• The effect of ultrasound is at least two fold. First, increasing temperature will increase neural activity. An increase up to 42 degrees C. (say in the range of 39 to 42 degrees C.) locally for short time periods will increase neural activity in a way that one can do so repeatedly and be safe. One needs to make sure that the temperature does not rise about 50 degrees C. or tissue will be destroyed (e.g., 56 degrees C. for one second). This is the objective of another use of therapeutic application of ultrasound, ablation, to permanently destroy tissue (e.g., for the treatment of cancer). An example is the ExAblate device from InSightec in Haifa, Israel. The second mechanism is mechanical perturbation. An explanation for this has been provided by Tyler et al. from Arizona State University (Tyler, W. J., Y. Tufail, M. Finsterwald, M. L. Tauchmann, E. J. Olsen, C. Majestic, “Remote excitation of neuronal circuits using low-intensity, low-frequency ultrasound,” PLoS One 3(10): e3511, doi:10.137/1/journal.pone.0003511, 2008)) where voltage gating of sodium channels in neural membranes was demonstrated. Pulsed ultrasound was found to cause mechanical opening of the sodium channels that resulted in the generation of action potentials. Their stimulation is described as Low Intensity Low Frequency Ultrasound (LILFU). They used bursts of ultrasound at frequencies between 0.44 and 0.67 MHz, lower than the frequencies used in imaging. Their device delivered 23 milliwatts per square centimeter of brain—a fraction of the roughly 180 mW/cm2 upper limit established by the U.S. Food and Drug Administration (FDA) for womb-scanning sonograms; thus such devices should be safe to use on patients. Ultrasound impact to open calcium channels has also been suggested.
  • Alternative mechanisms for the effects of ultrasound may be discovered as well. In fact, multiple mechanisms may come into play, but, in any case, this would not effect this invention.
  • Patent applications have been filed addressing neuromodulation of deep-brain targets (Bystritsky, “Methods for modifying electrical currents in neuronal circuits,” U.S. Pat. No. 7,283,861, Oct. 16, 2007 and Deisseroth, K. and M. B. Schneider, “Device and method for non-invasive neuromodulation,” U.S. patent application Ser. No. 12/263,026 published as US 2009/0112133 A1, Apr. 30, 2009)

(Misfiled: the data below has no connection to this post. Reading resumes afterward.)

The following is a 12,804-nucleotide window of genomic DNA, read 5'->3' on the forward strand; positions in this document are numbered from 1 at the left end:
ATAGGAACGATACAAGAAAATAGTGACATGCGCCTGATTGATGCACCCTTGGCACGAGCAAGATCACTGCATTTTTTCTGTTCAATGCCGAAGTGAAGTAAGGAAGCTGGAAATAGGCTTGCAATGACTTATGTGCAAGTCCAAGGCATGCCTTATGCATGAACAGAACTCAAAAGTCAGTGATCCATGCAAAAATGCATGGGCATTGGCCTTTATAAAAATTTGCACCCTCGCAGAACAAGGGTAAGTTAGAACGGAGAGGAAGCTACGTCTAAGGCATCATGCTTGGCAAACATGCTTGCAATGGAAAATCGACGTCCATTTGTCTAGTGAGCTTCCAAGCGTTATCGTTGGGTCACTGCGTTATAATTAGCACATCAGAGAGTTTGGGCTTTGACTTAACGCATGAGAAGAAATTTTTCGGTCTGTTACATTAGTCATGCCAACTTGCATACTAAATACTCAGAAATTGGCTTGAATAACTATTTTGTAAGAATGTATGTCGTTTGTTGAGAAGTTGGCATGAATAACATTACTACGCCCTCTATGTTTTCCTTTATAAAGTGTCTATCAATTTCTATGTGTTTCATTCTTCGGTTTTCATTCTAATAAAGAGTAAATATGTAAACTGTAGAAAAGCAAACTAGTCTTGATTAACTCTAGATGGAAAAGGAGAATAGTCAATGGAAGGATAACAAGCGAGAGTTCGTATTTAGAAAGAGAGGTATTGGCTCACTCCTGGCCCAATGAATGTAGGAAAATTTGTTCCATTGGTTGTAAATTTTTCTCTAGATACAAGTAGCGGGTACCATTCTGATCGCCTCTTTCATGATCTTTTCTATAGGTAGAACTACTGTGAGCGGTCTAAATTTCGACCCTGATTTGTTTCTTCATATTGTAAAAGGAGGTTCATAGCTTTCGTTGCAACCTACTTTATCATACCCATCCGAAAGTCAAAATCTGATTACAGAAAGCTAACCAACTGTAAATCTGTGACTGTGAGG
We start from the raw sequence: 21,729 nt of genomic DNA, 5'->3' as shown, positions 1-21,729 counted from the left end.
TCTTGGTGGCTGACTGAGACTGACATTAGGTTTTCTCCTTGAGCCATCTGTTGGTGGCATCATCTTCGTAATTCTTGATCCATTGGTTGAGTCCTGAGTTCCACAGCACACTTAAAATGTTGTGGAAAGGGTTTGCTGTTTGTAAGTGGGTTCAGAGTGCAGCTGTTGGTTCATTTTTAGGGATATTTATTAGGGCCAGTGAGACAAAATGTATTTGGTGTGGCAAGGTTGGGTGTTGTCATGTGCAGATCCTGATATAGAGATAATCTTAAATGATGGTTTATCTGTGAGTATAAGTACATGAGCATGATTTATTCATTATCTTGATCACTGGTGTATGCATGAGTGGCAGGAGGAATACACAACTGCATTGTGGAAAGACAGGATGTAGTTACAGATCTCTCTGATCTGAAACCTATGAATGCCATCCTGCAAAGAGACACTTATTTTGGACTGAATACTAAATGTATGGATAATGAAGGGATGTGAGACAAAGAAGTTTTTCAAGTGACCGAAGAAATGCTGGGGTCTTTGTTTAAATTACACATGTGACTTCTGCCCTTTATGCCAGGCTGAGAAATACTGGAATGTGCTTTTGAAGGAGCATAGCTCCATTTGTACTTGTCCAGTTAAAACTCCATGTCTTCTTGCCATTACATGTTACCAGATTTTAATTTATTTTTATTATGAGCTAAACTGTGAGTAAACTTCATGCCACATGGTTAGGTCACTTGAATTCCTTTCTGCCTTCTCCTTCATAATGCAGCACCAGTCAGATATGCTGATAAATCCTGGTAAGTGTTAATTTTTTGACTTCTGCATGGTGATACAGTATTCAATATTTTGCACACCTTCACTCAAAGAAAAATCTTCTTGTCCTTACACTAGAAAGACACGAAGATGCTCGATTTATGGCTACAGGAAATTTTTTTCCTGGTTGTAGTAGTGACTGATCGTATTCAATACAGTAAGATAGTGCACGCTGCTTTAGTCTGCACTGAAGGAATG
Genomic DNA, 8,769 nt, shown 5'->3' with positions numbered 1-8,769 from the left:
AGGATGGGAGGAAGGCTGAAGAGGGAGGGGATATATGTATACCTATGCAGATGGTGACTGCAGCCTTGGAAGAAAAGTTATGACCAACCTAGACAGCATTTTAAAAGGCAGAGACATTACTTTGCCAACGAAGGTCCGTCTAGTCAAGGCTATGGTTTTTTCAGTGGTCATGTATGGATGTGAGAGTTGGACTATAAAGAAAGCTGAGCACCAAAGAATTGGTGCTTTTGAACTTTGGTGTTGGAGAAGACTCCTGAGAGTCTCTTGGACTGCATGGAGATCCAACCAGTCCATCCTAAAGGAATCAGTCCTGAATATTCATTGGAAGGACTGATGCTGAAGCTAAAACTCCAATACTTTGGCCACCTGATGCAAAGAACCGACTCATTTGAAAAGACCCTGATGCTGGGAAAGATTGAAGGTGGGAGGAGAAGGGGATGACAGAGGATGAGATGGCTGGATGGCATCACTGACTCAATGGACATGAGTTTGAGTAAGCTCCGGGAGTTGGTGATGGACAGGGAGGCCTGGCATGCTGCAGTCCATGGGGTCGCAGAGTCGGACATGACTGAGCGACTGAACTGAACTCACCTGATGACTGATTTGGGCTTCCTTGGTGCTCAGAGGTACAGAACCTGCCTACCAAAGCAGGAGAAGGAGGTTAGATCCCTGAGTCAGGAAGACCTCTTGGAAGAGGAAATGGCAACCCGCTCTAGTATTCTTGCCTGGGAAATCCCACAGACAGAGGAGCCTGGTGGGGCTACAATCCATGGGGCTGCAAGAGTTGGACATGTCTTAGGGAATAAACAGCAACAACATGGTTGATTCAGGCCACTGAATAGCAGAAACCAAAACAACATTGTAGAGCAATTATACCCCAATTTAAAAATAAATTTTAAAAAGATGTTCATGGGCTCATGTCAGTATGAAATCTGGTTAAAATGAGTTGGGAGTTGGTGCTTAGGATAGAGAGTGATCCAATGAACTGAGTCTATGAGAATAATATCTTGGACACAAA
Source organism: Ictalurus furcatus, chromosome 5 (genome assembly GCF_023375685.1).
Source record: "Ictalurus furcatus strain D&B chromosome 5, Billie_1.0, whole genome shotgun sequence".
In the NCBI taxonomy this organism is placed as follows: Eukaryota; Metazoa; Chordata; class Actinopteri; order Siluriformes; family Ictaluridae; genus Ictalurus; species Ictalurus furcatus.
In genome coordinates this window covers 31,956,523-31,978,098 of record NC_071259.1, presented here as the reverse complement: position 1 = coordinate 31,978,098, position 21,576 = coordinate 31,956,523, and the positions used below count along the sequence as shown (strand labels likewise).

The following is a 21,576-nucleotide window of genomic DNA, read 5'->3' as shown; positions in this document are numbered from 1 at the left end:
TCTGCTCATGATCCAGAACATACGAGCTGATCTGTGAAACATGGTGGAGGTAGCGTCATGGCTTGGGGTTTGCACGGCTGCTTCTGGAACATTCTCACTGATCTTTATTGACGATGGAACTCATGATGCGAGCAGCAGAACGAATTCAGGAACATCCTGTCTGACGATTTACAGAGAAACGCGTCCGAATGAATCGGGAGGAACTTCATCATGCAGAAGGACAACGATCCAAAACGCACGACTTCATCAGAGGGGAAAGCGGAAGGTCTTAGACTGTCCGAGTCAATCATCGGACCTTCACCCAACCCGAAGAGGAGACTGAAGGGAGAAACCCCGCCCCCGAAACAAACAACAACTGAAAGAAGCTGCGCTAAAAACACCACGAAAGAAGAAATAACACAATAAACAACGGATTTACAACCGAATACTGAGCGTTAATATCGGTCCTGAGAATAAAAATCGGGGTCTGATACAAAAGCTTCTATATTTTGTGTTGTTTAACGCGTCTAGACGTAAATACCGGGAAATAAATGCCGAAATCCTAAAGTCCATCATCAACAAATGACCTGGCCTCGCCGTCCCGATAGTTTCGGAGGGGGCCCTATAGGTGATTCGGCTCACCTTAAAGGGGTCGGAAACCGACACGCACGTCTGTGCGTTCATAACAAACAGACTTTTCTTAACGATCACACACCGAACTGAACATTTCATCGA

• Note that while Transcranial Magnetic Stimulation (TMS) is an effective means of non-invasive neuromodulation when used intracranial, its delivered footprint is too large for neural structures like the Sphenopalatine Ganglion. Ultrasound can be focused to 0.5 to 2 mm while TMS can be focused to 1 cm at best. Also, if TMS were used to stimulate the Sphenopalatine Ganglion there would be intolerable side effects such local muscle stimulation, and, in some cases stimulation of other nerves.
  • Autonomic stimulation to positively impact intracranial structures such as the Vagal Nerve Stimulation (VNS) is used successfully in clinical practice (e.g., George, M., Sackheim, A J, Rush, et al., “Vagus Nerve Stimulation: A New Tool for Brain Research and Therapy,” Biological Psychiatry, 47, 287-295, 2000).
  • Sphenopalatine Ganglion and other autonomic nervous system stimulation has been associated with treatment of headaches and associated symptoms such as nausea and vomiting. A variety of non-invasive treatments have been used for headache treatment such as medication, diet, avoidance of triggers, acupuncture, anesthetic agents, biofeedback, and physical therapy. Invasive treatments have been used as well such as ganglion resection, ganglion block, radiosurgery, and cryotherapy. In addition, electrical stimulation has been applied by implanted electrodes or implanted stimulator.